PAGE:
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Sunday, October 2, 2022


Kelso grows into team leader

Junior Blake Kelso has seen his stature and role on the team grow since his freshman campaign and is putting together the best season of his career when it matters most. | Justin Flores/The Daily Cougar

On Feb. 22, 2008, UH head baseball coach Rayner Noble penciled then-freshman Blake Kelso into the lineup for his first career collegiate start. Kelso has yet to miss a game since, starting all 153 games that the Cougars have played during his career.

Now a junior, Kelso has grown during his time playing for the Cougars, both as a person and a player. He began his career hitting at the bottom of the lineup without much fanfare but has become a fixture in of the leadoff spot.

“The more you play each year, you learn to be more and more patient,” Kelso said. “You try to make the game slower than it should be. Since I don’t have a lot of power, I don’t go up there trying to hit home runs. I try to work my way on base because I’m the leadoff hitter.”

Coming out of Pflugerville High School, scouts were wary of how Kelso would project at the next level because of his size.

“A lot of people (were) saying, ‘You’re too small. You’ll never do anything,’” Kelso said. “That just really made me work harder and harder until I got to this point.”

Despite offers from other programs such as Notre Dame and Texas — close to his hometown of Pflugerville — Kelso chose UH because of the opportunity to start as a freshman.

“I knew I was going to have to go to college for at least three years if I wanted to play (professional baseball), sharpen my skills and get my name out there,” he said. “When I visited, I liked coach Noble and the staff. I felt like I would start my freshman year.”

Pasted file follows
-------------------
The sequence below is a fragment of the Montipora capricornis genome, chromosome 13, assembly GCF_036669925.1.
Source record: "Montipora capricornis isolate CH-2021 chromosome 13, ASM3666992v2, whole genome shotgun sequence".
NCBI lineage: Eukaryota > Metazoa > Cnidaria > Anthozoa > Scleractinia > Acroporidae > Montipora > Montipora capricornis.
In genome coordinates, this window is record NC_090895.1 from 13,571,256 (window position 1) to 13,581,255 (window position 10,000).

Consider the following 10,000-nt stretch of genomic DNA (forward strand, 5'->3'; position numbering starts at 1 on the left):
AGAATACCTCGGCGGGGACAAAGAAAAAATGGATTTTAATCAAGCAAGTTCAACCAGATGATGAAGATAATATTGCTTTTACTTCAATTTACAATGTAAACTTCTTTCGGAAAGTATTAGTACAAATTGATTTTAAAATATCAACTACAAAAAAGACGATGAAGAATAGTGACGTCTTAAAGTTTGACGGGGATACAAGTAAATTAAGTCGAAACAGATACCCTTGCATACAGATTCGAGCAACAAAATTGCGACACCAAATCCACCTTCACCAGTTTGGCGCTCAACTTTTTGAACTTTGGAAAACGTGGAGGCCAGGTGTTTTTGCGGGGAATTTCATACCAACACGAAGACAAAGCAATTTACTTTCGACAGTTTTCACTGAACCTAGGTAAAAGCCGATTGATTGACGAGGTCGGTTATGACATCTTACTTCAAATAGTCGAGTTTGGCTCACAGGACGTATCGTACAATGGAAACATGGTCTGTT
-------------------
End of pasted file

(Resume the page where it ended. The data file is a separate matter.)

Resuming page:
Despite an inconsistent season for the Cougars as a team, Kelso has been a constant at the plate and in the field. He is posting career-highs in batting average (.336), on-base percentage (.422) and slugging percentage (.460) while leading the Cougars with 13 multi-hit games.

Kelso’s abilities were on display against some of the other top college players in the nation this summer when he played in the Cape Cod Baseball League, which uses wooden bats. Kelso came away hitting .260 with a .358 OBP and swiping 18 bags to go along with stellar defense.

“It’s a little different,” Kelso said. “But you get used to it after a while. I like using wood bats. I did pretty (well). I didn’t feel like I was overmatched. I just went out and played the way I do.”

Kelso’s solid showing has him projected to be drafted as high as the fourth round in this summer’s Major League Baseball amateur draft. For now, though, Kelso’s primary focus is to help lead the Cougars, who have lost seven of their last 11 games.

“We’ve hit a little rut as of late. We’ve just got to get everything going together,” he said. “We’ve either been hitting well and not pitching well or pitching well and not hitting well. You’ve got to put them both together if you’re going to go somewhere.

“If we put it together, we could do some big things.”


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